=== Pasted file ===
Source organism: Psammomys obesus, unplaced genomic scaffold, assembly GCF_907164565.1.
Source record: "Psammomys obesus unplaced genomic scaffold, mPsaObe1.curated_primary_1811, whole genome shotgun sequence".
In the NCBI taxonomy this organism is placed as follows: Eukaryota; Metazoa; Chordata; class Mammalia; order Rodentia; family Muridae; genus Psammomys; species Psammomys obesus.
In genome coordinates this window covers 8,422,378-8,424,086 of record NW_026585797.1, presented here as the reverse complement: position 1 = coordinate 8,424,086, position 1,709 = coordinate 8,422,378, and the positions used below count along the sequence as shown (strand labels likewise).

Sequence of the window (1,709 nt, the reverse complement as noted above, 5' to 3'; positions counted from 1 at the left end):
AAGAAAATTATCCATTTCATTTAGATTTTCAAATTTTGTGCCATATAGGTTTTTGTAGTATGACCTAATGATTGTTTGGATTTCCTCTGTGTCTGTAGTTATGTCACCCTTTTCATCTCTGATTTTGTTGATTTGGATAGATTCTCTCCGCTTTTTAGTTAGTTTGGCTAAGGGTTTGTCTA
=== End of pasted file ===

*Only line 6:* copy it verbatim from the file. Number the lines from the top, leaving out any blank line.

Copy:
AAGAAAATTATCCATTTCATTTAGATTTTCAAATTTTGTGCCATATAGGTTTTTGTAGTATGACCTAATGATTGTTTGGATTTCCTCTGTGTCTGTAGTTATGTCACCCTTTTCATCTCTGATTTTGTTGATTTGGATAGATTCTCTCCGCTTTTTAGTTAGTTTGGCTAAGGGTTTGTCTA